Christ in St. Joseph’s Workshop by Pagano (Wikimedia Commons). Who wants to bet that no crude talk went on there?

 

Adults seem to take for granted that being crude is part of the nature of boys. “Let boys be boys,” they say. Let them make jokes about body functions and use crass language. We can’t expect them to be careful in their speech. Well, here’s news for all of you: I am raising four masculine boys and I don’t allow them to speak or act crudely. And they don’t!

The other day, D (nearing 12), brought up the subject of crude talk. Some of his friends have always been looser in their talk than we allow here. As he gets older, the tongues of many of his friends are getting worse. Was I being too strict? He wanted to know.

Here are some of the reasons I gave him for our rules against being crude:

1. We are not beasts

Unlike lower animals, humans have reason. We can regulate our behavior. We are not subject to impulses. We should be raising our eyes to Heaven, not lowering them to earth. We should speak about the higher things in life.

2. The saints are not crude

If we’re raising our kids to be saints, why would we allow them to form habits that will hinder them later? If they will later have to overcome bad habits of speech, why not make their way smoother by helping them resist forming such habits in the first place?

3. Controlling our tongues keeps us from sin

A person with a crude tongue as a kid is going to have a hard time not slipping into obscenity and profanity as he grows older. Learning to bite our tongues before we say something crude forces us to think before we speak. That habit can help us avoid gossip, suggestive talk, lies, and backtalk.

Is it a sin to talk crudely? Most of the time it isn’t. But if we want to be holy, we also have to avoid the near occasions of sin. We have to work on our attachments and imperfections as well. Crude talk is certainly an imperfection. So we do our best to avoid it in our house.

For more on a related subject, read my post on Raising boys to be men–not beasts.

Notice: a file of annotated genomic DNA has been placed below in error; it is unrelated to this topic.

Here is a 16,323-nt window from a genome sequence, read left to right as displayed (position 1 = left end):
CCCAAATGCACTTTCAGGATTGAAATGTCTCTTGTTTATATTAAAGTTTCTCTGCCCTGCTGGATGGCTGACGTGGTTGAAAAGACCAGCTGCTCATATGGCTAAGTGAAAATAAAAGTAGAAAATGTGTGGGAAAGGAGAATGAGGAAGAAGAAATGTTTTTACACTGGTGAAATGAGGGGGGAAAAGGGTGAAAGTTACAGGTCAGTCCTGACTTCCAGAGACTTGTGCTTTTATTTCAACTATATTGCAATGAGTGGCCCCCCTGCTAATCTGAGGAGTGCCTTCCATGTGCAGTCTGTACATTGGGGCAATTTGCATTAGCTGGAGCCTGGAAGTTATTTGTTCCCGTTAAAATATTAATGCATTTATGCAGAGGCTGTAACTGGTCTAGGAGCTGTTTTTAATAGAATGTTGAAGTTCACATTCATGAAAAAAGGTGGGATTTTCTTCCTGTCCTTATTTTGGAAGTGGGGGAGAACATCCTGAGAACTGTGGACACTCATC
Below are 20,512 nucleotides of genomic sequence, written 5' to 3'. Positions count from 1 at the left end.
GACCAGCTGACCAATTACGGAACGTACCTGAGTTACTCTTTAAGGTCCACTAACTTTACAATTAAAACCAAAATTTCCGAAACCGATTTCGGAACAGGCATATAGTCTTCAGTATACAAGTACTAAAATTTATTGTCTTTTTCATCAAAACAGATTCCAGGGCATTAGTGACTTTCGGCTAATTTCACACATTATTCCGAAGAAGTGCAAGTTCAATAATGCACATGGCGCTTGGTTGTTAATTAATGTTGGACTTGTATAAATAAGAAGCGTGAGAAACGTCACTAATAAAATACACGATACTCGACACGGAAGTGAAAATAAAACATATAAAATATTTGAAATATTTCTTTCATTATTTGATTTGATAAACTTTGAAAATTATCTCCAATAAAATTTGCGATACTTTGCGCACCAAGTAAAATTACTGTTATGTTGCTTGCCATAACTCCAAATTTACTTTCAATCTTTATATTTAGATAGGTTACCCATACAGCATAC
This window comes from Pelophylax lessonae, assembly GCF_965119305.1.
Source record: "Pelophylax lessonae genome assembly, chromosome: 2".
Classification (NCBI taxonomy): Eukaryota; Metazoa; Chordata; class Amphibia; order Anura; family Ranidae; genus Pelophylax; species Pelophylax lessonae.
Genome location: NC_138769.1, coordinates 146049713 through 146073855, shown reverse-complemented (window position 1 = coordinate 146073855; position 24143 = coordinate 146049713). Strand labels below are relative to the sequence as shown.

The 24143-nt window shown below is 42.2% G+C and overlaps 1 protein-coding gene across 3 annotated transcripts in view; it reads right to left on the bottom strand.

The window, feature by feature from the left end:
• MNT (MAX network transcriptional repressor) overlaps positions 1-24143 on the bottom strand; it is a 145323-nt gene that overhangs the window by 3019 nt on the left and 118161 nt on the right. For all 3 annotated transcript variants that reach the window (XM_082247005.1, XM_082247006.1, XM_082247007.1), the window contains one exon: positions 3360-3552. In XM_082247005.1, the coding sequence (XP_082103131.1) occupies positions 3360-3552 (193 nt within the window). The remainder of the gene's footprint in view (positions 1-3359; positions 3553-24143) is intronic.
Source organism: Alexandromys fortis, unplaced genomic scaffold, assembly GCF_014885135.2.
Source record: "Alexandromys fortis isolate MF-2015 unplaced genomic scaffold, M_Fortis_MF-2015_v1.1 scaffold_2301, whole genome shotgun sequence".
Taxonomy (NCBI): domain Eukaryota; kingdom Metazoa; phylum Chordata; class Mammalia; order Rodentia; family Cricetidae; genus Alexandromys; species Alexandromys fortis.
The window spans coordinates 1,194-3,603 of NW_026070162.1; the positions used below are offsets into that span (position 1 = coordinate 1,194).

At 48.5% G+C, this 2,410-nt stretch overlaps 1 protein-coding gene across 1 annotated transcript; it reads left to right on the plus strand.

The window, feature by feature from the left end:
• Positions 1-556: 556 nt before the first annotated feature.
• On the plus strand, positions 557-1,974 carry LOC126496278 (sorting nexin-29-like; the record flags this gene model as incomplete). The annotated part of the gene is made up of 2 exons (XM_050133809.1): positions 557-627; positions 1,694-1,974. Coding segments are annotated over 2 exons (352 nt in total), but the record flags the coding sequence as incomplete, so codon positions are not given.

Connie Rossini

Share with us: What rules does your family have about things that are not strictly sinful? How have they helped you raise your children in godliness?

Written by Connie Rossini
Hi, I'm a Catholic writer and homeschool mother of four boys. I practice Carmelite spirituality. Check out my Books page for publications to help your whole family grow in holiness.

    8 Comments

  1. Ruth Ann May 23, 2014 at 8:21 am

    I would say that you are teaching your sons self-control. They are lucky to be learning it now and not having to unlearn bad habits later. It’s so difficult to overcome them.

    • Connie Rossini May 23, 2014 at 9:43 am

      Good to hear from you, Ruth Ann. Yes, that’s exactly it. We all need self-control, and certain of my boys have a tendency to speak before they think, so they especially need to work on holding their tongues.

  2. jvniemeyer May 26, 2014 at 9:08 am

    We use the word “noble” around our place a lot (I have three boys age 5-8). It’s not noble to talk like that (we call it “base humor”), not fitting to the dignity of a child of God. I have no tolerance for it. We also talk a lot about how people make laughter, and making people laugh, like an “idol”….preferring to please others and experience delight by saying goofy or “un-noble” stuff in order to get a laugh, rather than to glorify God with more dignified, sober behavior that, as you say, reflects “higher things”. Lord knows, the goofiness and idle/useless talk that can get stirred up among boys is hard to tamp down, and it’s not sinful, but nor is it fruitful and allowing it to go unchecked, in my opinion, is not desireable. I tell my boys, when they are with friends, to do less talking and more doing…..to DO things together that develop their mind, strength, speed, etc….so that they can BE more like the characters they can become so obsessed with CHATTERING about (super/battle heroes, movie/book/game characters, etc.). We keep media very limited in our home, but these topics will inevitably come up with other kids a lot, and this is my approach. Get smart. Get strong. Get fast. Don’t sit around TALKING about some fantasy world characters….BECOME God’s heroes.

    I’ve never seen your blog before…stumbled upon it looking for ideas to teach mental prayer to my kids. Hoping to get some help with that. God bless you and yours.

    • Connie Rossini May 26, 2014 at 6:41 pm

      Great advice! I wish your boys were in our neighborhood.

  3. Joanne Utke December 8, 2015 at 10:16 am

    Thanks for this I will use the points when I reprimand my boys for their crudeness. I will usually remind them that their crossing the line and take something away if I have to.

    • Connie Rossini December 8, 2015 at 3:41 pm

      You’re welcome, Joanne. Glad to help.

  4. L. A. Nicholas, Ph. D. December 8, 2015 at 12:03 pm

    I would also add, “My job as your parent is to turn you into a decent, civilized human being who can be an example to others. Civilized people don’t behave that way.”

    • Connie Rossini December 8, 2015 at 3:43 pm

      Amen to that. You always hear about wives having a civilizing affect on their husbands, and I think, “What were their parents doing?” My boys’ future wives (if any) should not have to act like a mother to them.